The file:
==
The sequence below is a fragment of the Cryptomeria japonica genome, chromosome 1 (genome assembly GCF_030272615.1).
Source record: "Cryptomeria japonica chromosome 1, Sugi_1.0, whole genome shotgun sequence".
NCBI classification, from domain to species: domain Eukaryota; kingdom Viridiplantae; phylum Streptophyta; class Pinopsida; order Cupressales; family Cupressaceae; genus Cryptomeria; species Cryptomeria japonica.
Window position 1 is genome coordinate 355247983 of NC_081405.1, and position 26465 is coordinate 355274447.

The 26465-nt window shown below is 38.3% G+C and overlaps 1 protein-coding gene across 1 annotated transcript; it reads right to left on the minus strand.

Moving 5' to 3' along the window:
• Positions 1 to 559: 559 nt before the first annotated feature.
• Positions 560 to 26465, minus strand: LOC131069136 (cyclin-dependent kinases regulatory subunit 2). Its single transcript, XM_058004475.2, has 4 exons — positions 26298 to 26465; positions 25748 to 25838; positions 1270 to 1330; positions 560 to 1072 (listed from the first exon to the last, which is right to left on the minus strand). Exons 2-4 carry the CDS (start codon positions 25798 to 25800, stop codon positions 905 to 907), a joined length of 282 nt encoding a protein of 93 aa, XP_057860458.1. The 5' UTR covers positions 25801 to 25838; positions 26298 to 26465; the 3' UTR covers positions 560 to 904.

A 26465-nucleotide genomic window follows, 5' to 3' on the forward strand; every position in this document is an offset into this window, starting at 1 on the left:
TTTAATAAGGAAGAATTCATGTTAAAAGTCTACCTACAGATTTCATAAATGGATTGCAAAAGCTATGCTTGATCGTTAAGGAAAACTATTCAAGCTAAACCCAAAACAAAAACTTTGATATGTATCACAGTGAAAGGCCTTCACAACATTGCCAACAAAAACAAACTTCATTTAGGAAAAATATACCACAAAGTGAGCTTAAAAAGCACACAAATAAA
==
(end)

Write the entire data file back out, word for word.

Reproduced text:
The sequence below is a fragment of the Cryptomeria japonica genome, chromosome 1 (genome assembly GCF_030272615.1).
Source record: "Cryptomeria japonica chromosome 1, Sugi_1.0, whole genome shotgun sequence".
NCBI classification, from domain to species: domain Eukaryota; kingdom Viridiplantae; phylum Streptophyta; class Pinopsida; order Cupressales; family Cupressaceae; genus Cryptomeria; species Cryptomeria japonica.
Window position 1 is genome coordinate 355247983 of NC_081405.1, and position 26465 is coordinate 355274447.

The 26465-nt window shown below is 38.3% G+C and overlaps 1 protein-coding gene across 1 annotated transcript; it reads right to left on the minus strand.

Moving 5' to 3' along the window:
• Positions 1 to 559: 559 nt before the first annotated feature.
• Positions 560 to 26465, minus strand: LOC131069136 (cyclin-dependent kinases regulatory subunit 2). Its single transcript, XM_058004475.2, has 4 exons — positions 26298 to 26465; positions 25748 to 25838; positions 1270 to 1330; positions 560 to 1072 (listed from the first exon to the last, which is right to left on the minus strand). Exons 2-4 carry the CDS (start codon positions 25798 to 25800, stop codon positions 905 to 907), a joined length of 282 nt encoding a protein of 93 aa, XP_057860458.1. The 5' UTR covers positions 25801 to 25838; positions 26298 to 26465; the 3' UTR covers positions 560 to 904.

A 26465-nucleotide genomic window follows, 5' to 3' on the forward strand; every position in this document is an offset into this window, starting at 1 on the left:
TTTAATAAGGAAGAATTCATGTTAAAAGTCTACCTACAGATTTCATAAATGGATTGCAAAAGCTATGCTTGATCGTTAAGGAAAACTATTCAAGCTAAACCCAAAACAAAAACTTTGATATGTATCACAGTGAAAGGCCTTCACAACATTGCCAACAAAAACAAACTTCATTTAGGAAAAATATACCACAAAGTGAGCTTAAAAAGCACACAAATAAA